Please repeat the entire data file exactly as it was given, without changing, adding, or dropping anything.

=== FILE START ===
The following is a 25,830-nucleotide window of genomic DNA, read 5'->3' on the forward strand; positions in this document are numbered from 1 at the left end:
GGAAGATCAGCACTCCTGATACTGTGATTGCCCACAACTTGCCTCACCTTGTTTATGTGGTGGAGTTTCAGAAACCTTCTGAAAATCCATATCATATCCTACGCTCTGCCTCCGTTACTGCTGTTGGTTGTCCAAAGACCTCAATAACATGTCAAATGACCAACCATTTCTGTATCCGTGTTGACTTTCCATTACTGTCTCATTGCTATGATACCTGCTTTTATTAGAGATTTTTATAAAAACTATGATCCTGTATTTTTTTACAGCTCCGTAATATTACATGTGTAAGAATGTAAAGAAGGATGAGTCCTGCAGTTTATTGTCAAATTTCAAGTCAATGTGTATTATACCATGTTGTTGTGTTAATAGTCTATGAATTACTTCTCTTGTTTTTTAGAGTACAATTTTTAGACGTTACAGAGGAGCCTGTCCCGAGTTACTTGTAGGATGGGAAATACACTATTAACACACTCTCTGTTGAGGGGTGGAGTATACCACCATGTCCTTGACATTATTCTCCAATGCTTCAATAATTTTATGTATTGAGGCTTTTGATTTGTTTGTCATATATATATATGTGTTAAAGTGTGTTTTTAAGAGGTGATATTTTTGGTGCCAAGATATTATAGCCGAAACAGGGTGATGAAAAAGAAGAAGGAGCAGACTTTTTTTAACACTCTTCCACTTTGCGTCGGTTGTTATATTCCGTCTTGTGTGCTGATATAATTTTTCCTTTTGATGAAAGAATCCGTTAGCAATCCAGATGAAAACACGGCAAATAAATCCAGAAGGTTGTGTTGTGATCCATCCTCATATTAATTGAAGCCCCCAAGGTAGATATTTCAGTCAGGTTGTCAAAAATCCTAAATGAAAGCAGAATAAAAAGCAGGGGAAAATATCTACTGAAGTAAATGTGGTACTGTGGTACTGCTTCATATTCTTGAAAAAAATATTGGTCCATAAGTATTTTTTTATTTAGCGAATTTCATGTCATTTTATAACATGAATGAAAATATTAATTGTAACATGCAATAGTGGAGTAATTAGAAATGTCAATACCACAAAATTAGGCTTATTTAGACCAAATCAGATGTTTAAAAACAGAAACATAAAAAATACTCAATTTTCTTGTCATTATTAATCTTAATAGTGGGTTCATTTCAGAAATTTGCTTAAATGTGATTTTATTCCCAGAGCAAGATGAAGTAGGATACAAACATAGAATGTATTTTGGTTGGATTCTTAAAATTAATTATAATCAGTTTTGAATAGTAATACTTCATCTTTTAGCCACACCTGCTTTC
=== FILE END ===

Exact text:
The following is a 25,830-nucleotide window of genomic DNA, read 5'->3' on the forward strand; positions in this document are numbered from 1 at the left end:
GGAAGATCAGCACTCCTGATACTGTGATTGCCCACAACTTGCCTCACCTTGTTTATGTGGTGGAGTTTCAGAAACCTTCTGAAAATCCATATCATATCCTACGCTCTGCCTCCGTTACTGCTGTTGGTTGTCCAAAGACCTCAATAACATGTCAAATGACCAACCATTTCTGTATCCGTGTTGACTTTCCATTACTGTCTCATTGCTATGATACCTGCTTTTATTAGAGATTTTTATAAAAACTATGATCCTGTATTTTTTTACAGCTCCGTAATATTACATGTGTAAGAATGTAAAGAAGGATGAGTCCTGCAGTTTATTGTCAAATTTCAAGTCAATGTGTATTATACCATGTTGTTGTGTTAATAGTCTATGAATTACTTCTCTTGTTTTTTAGAGTACAATTTTTAGACGTTACAGAGGAGCCTGTCCCGAGTTACTTGTAGGATGGGAAATACACTATTAACACACTCTCTGTTGAGGGGTGGAGTATACCACCATGTCCTTGACATTATTCTCCAATGCTTCAATAATTTTATGTATTGAGGCTTTTGATTTGTTTGTCATATATATATATGTGTTAAAGTGTGTTTTTAAGAGGTGATATTTTTGGTGCCAAGATATTATAGCCGAAACAGGGTGATGAAAAAGAAGAAGGAGCAGACTTTTTTTAACACTCTTCCACTTTGCGTCGGTTGTTATATTCCGTCTTGTGTGCTGATATAATTTTTCCTTTTGATGAAAGAATCCGTTAGCAATCCAGATGAAAACACGGCAAATAAATCCAGAAGGTTGTGTTGTGATCCATCCTCATATTAATTGAAGCCCCCAAGGTAGATATTTCAGTCAGGTTGTCAAAAATCCTAAATGAAAGCAGAATAAAAAGCAGGGGAAAATATCTACTGAAGTAAATGTGGTACTGTGGTACTGCTTCATATTCTTGAAAAAAATATTGGTCCATAAGTATTTTTTTATTTAGCGAATTTCATGTCATTTTATAACATGAATGAAAATATTAATTGTAACATGCAATAGTGGAGTAATTAGAAATGTCAATACCACAAAATTAGGCTTATTTAGACCAAATCAGATGTTTAAAAACAGAAACATAAAAAATACTCAATTTTCTTGTCATTATTAATCTTAATAGTGGGTTCATTTCAGAAATTTGCTTAAATGTGATTTTATTCCCAGAGCAAGATGAAGTAGGATACAAACATAGAATGTATTTTGGTTGGATTCTTAAAATTAATTATAATCAGTTTTGAATAGTAATACTTCATCTTTTAGCCACACCTGCTTTC